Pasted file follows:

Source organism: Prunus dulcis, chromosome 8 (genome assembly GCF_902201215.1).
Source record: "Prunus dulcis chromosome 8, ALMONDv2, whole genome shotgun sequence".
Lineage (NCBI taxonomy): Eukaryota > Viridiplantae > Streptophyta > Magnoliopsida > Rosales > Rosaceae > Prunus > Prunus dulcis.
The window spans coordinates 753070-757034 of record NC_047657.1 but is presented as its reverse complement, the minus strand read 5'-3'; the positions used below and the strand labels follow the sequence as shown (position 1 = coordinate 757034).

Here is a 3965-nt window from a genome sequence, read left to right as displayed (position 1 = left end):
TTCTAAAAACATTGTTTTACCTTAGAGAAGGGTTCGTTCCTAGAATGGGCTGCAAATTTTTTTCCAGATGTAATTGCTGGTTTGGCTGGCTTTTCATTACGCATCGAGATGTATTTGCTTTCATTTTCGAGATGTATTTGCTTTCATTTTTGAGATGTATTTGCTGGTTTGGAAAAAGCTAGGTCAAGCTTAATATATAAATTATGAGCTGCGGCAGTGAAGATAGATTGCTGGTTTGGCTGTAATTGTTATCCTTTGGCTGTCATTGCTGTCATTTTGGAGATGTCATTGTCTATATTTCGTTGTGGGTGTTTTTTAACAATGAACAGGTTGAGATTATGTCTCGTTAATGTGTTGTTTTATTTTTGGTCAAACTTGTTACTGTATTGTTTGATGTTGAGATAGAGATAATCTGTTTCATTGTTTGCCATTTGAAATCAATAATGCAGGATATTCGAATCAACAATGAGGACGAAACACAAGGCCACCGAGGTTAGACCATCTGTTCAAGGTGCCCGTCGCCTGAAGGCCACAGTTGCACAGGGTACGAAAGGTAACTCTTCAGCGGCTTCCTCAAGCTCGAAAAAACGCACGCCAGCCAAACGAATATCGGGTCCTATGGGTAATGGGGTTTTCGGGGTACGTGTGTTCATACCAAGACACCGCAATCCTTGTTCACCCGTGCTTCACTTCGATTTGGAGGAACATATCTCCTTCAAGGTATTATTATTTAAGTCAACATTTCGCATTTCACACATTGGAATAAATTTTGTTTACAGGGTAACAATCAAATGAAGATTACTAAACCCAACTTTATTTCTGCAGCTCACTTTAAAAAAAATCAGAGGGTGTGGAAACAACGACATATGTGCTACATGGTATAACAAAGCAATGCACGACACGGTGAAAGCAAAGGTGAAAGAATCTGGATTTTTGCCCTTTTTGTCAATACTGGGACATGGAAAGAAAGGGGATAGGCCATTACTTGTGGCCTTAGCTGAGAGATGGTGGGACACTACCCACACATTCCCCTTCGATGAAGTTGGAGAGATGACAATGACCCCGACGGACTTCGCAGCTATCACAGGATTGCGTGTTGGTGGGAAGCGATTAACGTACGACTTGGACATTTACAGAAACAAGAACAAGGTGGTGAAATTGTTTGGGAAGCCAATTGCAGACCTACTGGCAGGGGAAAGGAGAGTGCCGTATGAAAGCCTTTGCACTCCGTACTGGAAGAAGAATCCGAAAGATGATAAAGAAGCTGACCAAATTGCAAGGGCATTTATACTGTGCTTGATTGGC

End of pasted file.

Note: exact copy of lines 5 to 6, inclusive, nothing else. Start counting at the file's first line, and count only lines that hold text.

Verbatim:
Here is a 3965-nt window from a genome sequence, read left to right as displayed (position 1 = left end):
TTCTAAAAACATTGTTTTACCTTAGAGAAGGGTTCGTTCCTAGAATGGGCTGCAAATTTTTTTCCAGATGTAATTGCTGGTTTGGCTGGCTTTTCATTACGCATCGAGATGTATTTGCTTTCATTTTCGAGATGTATTTGCTTTCATTTTTGAGATGTATTTGCTGGTTTGGAAAAAGCTAGGTCAAGCTTAATATATAAATTATGAGCTGCGGCAGTGAAGATAGATTGCTGGTTTGGCTGTAATTGTTATCCTTTGGCTGTCATTGCTGTCATTTTGGAGATGTCATTGTCTATATTTCGTTGTGGGTGTTTTTTAACAATGAACAGGTTGAGATTATGTCTCGTTAATGTGTTGTTTTATTTTTGGTCAAACTTGTTACTGTATTGTTTGATGTTGAGATAGAGATAATCTGTTTCATTGTTTGCCATTTGAAATCAATAATGCAGGATATTCGAATCAACAATGAGGACGAAACACAAGGCCACCGAGGTTAGACCATCTGTTCAAGGTGCCCGTCGCCTGAAGGCCACAGTTGCACAGGGTACGAAAGGTAACTCTTCAGCGGCTTCCTCAAGCTCGAAAAAACGCACGCCAGCCAAACGAATATCGGGTCCTATGGGTAATGGGGTTTTCGGGGTACGTGTGTTCATACCAAGACACCGCAATCCTTGTTCACCCGTGCTTCACTTCGATTTGGAGGAACATATCTCCTTCAAGGTATTATTATTTAAGTCAACATTTCGCATTTCACACATTGGAATAAATTTTGTTTACAGGGTAACAATCAAATGAAGATTACTAAACCCAACTTTATTTCTGCAGCTCACTTTAAAAAAAATCAGAGGGTGTGGAAACAACGACATATGTGCTACATGGTATAACAAAGCAATGCACGACACGGTGAAAGCAAAGGTGAAAGAATCTGGATTTTTGCCCTTTTTGTCAATACTGGGACATGGAAAGAAAGGGGATAGGCCATTACTTGTGGCCTTAGCTGAGAGATGGTGGGACACTACCCACACATTCCCCTTCGATGAAGTTGGAGAGATGACAATGACCCCGACGGACTTCGCAGCTATCACAGGATTGCGTGTTGGTGGGAAGCGATTAACGTACGACTTGGACATTTACAGAAACAAGAACAAGGTGGTGAAATTGTTTGGGAAGCCAATTGCAGACCTACTGGCAGGGGAAAGGAGAGTGCCGTATGAAAGCCTTTGCACTCCGTACTGGAAGAAGAATCCGAAAGATGATAAAGAAGCTGACCAAATTGCAAGGGCATTTATACTGTGCTTGATTGGC